twice a week. Other dance schools offer similar courses.

6,789 public and school libraries have received encyclopedias,
dictionaries, atlases and other books with which they have renovated
their bibliographic stock.

2,365,234 children and youths have been given a book as a prize in
their graduation ceremonies.

About 10,900,000 Cubans have taken part in the 161 Open Forums that
have taken place.

11, 800,000 people have joined in the 18 marches we have had.

1,030 Round Tables have been aired to date. These have become a kind
of political university offering up-to-the-minute relevant
information and profound and truthful analyses of the empire's crude
lies and perfidious aggression against our people, while also
discussing important aspects of international politics, economics,
culture, sciences, sports and other issues of interest.

Since the Battle of Ideas is --as I once said-- "the battle of
humanism against dehumanization, the battle of brotherhood and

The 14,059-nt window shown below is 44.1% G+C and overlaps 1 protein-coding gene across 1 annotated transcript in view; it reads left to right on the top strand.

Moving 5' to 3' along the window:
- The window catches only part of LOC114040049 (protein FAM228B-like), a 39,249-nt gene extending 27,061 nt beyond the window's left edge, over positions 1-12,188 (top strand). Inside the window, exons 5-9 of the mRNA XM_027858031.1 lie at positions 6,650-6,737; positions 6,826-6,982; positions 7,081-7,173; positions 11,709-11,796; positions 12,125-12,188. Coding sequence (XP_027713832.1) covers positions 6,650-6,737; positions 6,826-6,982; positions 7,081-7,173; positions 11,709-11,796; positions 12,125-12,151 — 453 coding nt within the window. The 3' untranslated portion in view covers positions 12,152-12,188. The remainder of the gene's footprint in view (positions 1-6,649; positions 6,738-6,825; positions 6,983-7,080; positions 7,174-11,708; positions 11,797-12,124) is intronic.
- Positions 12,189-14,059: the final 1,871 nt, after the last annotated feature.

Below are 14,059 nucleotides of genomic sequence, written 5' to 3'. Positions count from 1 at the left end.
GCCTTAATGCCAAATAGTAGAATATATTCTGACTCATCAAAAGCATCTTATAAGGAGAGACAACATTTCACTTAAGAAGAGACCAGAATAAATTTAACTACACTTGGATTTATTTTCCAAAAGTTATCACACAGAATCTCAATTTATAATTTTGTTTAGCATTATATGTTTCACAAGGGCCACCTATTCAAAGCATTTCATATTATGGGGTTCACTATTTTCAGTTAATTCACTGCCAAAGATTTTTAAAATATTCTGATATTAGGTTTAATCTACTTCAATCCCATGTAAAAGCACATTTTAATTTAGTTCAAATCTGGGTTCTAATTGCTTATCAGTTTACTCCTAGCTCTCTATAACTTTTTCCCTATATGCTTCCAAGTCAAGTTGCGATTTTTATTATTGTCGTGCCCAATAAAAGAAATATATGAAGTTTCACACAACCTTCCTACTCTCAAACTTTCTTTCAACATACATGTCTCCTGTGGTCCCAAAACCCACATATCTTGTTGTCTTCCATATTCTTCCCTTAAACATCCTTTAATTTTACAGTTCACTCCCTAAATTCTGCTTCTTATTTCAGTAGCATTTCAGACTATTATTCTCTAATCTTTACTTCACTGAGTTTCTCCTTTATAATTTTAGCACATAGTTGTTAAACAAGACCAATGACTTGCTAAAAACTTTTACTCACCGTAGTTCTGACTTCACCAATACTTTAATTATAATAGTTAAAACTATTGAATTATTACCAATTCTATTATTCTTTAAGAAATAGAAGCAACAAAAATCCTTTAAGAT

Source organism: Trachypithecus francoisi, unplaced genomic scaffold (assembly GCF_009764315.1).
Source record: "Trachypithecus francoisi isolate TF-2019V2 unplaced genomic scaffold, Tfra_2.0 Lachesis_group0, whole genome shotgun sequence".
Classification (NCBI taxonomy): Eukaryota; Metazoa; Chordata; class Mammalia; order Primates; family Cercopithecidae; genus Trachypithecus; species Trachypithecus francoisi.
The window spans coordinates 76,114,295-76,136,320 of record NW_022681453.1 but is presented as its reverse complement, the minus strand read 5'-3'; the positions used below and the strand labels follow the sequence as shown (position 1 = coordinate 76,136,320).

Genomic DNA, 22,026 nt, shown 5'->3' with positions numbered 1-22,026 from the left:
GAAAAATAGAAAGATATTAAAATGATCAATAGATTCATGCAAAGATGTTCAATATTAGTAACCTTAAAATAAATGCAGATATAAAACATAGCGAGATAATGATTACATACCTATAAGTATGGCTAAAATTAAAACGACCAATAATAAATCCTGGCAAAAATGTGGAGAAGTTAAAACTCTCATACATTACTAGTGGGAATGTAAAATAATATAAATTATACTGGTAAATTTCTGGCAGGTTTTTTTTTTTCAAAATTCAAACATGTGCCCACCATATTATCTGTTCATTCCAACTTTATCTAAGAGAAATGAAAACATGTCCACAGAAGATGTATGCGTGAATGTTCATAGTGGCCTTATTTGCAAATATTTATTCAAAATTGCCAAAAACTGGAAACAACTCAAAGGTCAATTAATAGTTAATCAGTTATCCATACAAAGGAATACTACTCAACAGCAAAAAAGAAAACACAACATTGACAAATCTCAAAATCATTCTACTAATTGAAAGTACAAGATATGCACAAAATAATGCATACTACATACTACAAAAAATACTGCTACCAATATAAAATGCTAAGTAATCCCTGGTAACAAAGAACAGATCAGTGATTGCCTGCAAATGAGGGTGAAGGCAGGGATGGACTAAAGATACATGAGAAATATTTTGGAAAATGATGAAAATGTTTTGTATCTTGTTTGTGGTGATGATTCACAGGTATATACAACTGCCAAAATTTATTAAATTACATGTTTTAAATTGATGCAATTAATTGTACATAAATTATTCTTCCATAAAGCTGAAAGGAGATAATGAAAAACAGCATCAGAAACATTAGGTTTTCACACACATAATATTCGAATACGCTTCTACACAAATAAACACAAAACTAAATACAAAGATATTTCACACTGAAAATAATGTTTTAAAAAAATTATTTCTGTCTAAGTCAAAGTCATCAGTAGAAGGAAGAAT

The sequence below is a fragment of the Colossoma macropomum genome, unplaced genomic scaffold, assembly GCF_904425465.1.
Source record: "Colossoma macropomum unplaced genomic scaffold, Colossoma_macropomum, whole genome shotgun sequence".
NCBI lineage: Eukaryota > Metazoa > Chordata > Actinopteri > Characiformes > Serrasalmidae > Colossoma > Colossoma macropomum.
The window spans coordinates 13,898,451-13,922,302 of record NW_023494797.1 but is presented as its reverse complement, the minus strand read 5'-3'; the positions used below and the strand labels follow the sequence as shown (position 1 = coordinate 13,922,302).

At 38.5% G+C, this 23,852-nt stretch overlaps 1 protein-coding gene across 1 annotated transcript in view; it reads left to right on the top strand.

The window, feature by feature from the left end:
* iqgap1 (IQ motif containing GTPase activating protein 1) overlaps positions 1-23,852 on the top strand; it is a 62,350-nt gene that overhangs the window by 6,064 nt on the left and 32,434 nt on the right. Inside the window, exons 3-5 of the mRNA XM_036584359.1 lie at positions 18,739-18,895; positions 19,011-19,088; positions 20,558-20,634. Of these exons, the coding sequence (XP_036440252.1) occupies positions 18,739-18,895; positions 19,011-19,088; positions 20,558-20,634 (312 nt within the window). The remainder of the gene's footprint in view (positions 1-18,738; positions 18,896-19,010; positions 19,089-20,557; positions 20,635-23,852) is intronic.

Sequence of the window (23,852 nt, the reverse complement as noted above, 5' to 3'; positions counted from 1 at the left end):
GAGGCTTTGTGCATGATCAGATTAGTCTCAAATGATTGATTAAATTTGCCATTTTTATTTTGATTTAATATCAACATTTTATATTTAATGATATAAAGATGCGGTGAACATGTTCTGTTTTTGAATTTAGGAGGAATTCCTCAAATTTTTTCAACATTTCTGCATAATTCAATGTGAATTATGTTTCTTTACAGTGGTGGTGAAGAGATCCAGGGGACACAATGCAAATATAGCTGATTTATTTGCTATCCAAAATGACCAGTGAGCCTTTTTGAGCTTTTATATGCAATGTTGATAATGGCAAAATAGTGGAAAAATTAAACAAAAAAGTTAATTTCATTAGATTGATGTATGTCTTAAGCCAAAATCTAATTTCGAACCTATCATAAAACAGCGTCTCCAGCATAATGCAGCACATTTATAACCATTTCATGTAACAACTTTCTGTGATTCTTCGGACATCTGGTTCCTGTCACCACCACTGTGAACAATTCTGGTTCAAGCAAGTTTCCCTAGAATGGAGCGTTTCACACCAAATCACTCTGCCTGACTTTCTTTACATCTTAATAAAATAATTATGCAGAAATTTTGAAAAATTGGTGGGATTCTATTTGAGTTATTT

sisterhood against the most blatant form of selfishness […] the
battle of justice against the most brutal form of injustice, the
battle for our people and the battle for other peoples" we at this
time have 23,413 doctors and health technicians working on humane
missions of solidarity in 66 countries. A very large number of them
are working in the poorest neighborhoods in Simón Bolívar's great
homeland, which is at this moment in the midst of revolutionary
changes under the leadership of an amazing new political leader, a
follower of Bolivar and Marti, a beloved friend of Cuba, Hugo Chávez
Frías.

The impact of the Battle of Ideas, its principles and work methods
have not only transformed our educational system, and the lives of
our people, but have also strengthened and increased the prestige of
the Young Communist League, which, at the moment this Congress is
taking place, has the highest number of YCL members in the last
decade: 557,298, which is 104,692 more than at the 7th Congress.

Today our youth organization has 49,054 local chapters, 8,756 more
than in 1998.